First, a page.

With cryptocurrencies, central bank digital currencies (CBDCs), and other digital asset types capturing the world’s attention, organizations of all sizes are beginning to think tactically about the applications of digital asset technology across their business. In the same way that smartphones made the internet more accessible and helped drive new business models, the ongoing adoption of digital assets will help create new societal and business opportunities, according to Carol Grunberg, Head of Partnerships and Innovation, Treasury and Trade Solutions at Citi.
Why are we reaching an inflection point and why should businesses care about digital assets?
As Steve Jobs famously said, “You can’t connect the dots looking forward; you can only connect them looking backwards. So you have to trust that the dots will somehow connect in your future.” Financial services have evolved enormously over the past few decades. Technology has helped accelerate transaction speeds, instant payment systems are proliferating, and direct-toconsumer (D2C) financial applications have grown at an unprecedented rate. In addition, although a large gap still exists, more people than ever have access to financial services thanks in part to the advent of mobile wallets (a virtual wallet that stores payment card information on a mobile device). The increased accessibility, and speed of financial services and transactions has created new business models and opportunities for organizations to not only improve efficiency but also grow their businesses.
Turning to digital assets. There has been a proliferation of headlines about cryptocurrencies and blockchainin recent years — especially during the pandemic. Yet, there’s much more to digital assets beyond Bitcoin or Ethereum.
Digital assets exist in a digital form and provide the holder with a right to use — including content, infrastructure or currencies.
The three main types of digital currencies are CBDCs (digital versions of cash), stablecoins (cryptocurrencies
pegged to tangible assets such as gold or USD), and cryptocurrencies (currencies such as Bitcoin that are not pegged to a central bank or issuer).
Although there has been ongoing hype surrounding digital currencies, the potential applications and risks are still in the process of being fully understood. To date, digital currency proliferation has been predominately driven by consumers — and many of them are likely to be less risk-averse than corporates. At the same time, organizations can’t afford to ignore the digital currency phenomenon. Despite market volatility, the total crypto asset market was valued at $1.4 trillion in early May, 2022 — albeit well below its all-time peak of $2.9 trillion in early November 2021.1
What is driving the growth of digital assets?
It is not just an increased interest from institutional investors that is driving growth. Ultimately, it comes down to choices made by consumers, companies, regulators, and governments. If buyers, suppliers or consumers want to start transacting using digital currencies, then the market will enable that to happen. One of the most recent examples of the impact these stakeholders have is the increase in the retail adoption and use of digital wallets. In several countries, retail consumers now use digital assets held in their digital wallets as the primary mode of payment with local and global organizations facilitating this as a new payment type.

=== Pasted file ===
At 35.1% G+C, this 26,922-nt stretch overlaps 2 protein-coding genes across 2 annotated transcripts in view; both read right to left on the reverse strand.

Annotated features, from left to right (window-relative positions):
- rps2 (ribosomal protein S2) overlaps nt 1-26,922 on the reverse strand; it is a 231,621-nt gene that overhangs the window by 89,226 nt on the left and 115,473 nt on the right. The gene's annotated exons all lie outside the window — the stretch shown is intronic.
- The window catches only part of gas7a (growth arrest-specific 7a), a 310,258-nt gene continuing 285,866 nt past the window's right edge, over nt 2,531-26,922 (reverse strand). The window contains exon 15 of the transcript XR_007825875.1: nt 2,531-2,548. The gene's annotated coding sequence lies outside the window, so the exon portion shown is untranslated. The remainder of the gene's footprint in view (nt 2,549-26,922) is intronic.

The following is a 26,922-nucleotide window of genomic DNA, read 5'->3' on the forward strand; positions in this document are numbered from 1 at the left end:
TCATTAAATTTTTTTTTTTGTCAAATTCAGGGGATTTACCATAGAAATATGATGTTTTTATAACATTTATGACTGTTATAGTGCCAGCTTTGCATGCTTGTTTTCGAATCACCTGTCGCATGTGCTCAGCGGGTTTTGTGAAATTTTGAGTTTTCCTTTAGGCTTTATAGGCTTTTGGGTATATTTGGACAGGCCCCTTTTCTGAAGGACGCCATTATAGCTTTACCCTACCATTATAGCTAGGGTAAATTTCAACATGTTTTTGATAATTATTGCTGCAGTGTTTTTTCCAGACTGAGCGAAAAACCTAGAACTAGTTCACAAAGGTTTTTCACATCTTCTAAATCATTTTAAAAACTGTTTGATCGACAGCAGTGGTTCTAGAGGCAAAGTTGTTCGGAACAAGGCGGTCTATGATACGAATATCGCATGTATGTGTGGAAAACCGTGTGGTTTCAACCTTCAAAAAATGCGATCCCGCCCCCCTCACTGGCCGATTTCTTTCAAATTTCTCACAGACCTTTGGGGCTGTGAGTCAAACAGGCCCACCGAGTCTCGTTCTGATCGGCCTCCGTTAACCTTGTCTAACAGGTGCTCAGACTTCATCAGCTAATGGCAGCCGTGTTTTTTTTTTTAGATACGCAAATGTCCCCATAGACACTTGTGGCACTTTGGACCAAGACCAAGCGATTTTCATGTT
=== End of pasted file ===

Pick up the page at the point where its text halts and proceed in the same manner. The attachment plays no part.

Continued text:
It’s unlikely that these new forms of payment will slow down any time soon. What was non-existent two decades ago, has become mainstream in many parts of the world today. For example, governments, especially those in emerging markets, are using digital wallets to disburse aid, while airlines and hotels are using digital wallets to issue vouchers and faster refunds to their customers. The same thing could very quickly happen with digital currencies, such as stablecoins, cryptocurrencies, or CBDCs. Within companies, the push to think about digital currencies is therefore as likely to come from product, sales, or procurement as from treasury.
To some businesses, digital assets look like the Wild West: should they be worried?
Obviously, companies need to think about risk management in relation to every activity they undertake or even consider, especially new and fastgrowing areas such as the digital assets. Most importantly, the regulatory regime surrounding digital assets is changing rapidly. For example, in March 2022, US President Biden issued an executive order on the regulation of digital assets, paving the way for greater stability and protection for users.2 In all likelihood, cryptocurrencies are likely to become regulated with most of the protections that people expect. This will build confidence in the currency, bringing them more into the mainstream and making them subject to the sanctions, anti-money laundering (AML), and other instruments of government policy. The path to regulated digital currencies is not yet clear, but already transaction volumes are increasing, and the pace is likely to accelerate.